The life coach whose life is clearly falling apart was inspired by Celia Johnson in the 1947 film “Brief Encounter” – she inspired the uptight 1950s accent anyway, and the repressed misery. I also read self help lifestyle/health books by people like Carole Caplin.


The dogwalker is the voice of sloth and I just slobbed around lots doing nothing for ages for my inspiration for her. The love interest is a man who looks a bit like Tony Soprano. Tony Soprano is like an anti pin-up isn’t he? I think a lot of men would like to be him rather than James Bond. I fancy him more than I do James Bond anyway!


You can listen to clips of four of the characters on my website – they were recorded before I had finished writing the script, but it will give you the rough idea anyway.


4) What do you enjoy the most about writing and performing monologues – and what first got you interested in this?

I fell into it really. I started off as a writer and through doing readings I discovered I could perform. I just naturally spoke the dialogue in my stories in character and audiences would laugh lots and I fell in love with performing. So along with writing stories for magazines and anthologies I started writing monologues for the stage. I became more theatrical and Soho Theatre has helped me a great deal with developing my work.

I’ve always really loved writing; I wrote plays when I was little and performed them with my friends. Writing is so exciting when I get into the flow of it, and I am lucky as I can perform my work as well, which means I can write my own parts.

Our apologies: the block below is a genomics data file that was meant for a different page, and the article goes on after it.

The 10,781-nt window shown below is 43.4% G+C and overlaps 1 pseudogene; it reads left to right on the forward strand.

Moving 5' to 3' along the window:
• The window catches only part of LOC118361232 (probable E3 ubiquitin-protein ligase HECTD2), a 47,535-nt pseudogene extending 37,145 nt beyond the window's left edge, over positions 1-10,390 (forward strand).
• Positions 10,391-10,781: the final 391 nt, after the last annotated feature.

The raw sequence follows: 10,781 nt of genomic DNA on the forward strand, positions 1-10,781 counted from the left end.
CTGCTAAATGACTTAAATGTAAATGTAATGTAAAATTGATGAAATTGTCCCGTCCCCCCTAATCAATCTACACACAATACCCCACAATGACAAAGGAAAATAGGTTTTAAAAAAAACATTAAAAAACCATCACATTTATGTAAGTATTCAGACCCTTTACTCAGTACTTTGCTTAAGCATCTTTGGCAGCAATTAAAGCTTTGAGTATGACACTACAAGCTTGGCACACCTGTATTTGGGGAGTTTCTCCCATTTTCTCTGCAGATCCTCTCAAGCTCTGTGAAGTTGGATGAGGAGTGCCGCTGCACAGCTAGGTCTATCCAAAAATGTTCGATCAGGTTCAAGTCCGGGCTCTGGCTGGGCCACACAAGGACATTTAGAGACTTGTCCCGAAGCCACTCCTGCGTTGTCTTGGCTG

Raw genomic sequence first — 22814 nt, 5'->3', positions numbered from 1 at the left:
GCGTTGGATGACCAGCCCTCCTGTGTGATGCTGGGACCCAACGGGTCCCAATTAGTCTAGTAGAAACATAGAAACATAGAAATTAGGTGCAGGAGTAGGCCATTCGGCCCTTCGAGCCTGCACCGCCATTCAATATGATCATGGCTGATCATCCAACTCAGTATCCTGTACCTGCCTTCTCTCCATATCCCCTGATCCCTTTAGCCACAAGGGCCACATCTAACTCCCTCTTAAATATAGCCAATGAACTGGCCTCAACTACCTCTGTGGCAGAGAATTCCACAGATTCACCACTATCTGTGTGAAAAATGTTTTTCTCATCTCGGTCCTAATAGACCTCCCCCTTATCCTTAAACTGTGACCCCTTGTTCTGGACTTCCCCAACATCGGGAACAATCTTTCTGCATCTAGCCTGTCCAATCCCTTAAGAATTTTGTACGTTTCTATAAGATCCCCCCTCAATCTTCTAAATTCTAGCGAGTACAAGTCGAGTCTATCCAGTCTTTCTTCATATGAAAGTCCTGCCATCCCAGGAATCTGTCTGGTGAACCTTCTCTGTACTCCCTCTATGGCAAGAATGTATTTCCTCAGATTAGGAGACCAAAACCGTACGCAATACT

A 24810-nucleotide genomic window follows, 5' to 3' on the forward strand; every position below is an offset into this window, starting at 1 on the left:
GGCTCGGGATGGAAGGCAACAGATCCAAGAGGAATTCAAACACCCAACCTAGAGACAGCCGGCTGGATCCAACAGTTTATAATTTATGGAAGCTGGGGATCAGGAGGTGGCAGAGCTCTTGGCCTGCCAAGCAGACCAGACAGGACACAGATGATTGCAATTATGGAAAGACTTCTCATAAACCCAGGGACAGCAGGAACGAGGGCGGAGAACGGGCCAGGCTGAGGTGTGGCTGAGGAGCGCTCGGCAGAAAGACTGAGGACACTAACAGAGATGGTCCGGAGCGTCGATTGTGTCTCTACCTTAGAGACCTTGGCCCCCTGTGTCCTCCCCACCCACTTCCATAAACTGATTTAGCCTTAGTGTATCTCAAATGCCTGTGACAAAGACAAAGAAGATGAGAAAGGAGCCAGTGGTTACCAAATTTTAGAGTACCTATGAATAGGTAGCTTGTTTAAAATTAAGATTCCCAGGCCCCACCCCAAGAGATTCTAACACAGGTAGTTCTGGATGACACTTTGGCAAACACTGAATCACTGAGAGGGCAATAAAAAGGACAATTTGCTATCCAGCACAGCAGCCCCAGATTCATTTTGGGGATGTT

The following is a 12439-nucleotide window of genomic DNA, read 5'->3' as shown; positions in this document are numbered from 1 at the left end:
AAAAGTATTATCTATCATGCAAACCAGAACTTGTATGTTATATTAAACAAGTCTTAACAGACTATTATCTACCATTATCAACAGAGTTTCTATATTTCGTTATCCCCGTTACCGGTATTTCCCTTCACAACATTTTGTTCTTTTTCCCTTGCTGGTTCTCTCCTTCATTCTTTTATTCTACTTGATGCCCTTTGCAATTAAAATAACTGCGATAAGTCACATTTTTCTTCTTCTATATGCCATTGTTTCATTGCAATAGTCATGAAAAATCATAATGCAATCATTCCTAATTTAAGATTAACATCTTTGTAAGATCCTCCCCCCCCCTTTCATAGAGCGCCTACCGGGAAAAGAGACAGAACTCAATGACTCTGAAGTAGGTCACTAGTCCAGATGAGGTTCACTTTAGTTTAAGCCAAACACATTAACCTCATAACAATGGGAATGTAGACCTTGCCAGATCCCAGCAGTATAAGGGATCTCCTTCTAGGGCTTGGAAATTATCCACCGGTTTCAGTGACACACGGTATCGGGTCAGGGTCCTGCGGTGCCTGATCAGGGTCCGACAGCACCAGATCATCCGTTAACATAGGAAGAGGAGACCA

I love making audiences laugh. There are lots of sad bits in “When to Run” too, as I have been working on how to make people cry too recently. It’s much harder but I think I’ve cracked it now. “When to Run” is a rollercoaster ride for audiences.


5) Why should people come see the show?

It’s got romance in it, heartache, danger, bigamy, murder, self-improvement and glory. Men seem to enjoy the play just as much as women – and it’s not just a play for runners, couch potatoes love it too. Also, every date is subtitled, so deaf and hard of hearing people can follow it.


Where To Run To Catch Sophie Woolley:
– Tomorrow 3rd December at the Canal Cafe Theatre, Delamere Terrace, Little Venice W2 6ND, 4pm.
– Tuesday 5th December at the Purcell Room, Royal Festival Hall, South Bank, London 7.45pm. Advance tickets sold out – returns only on the night.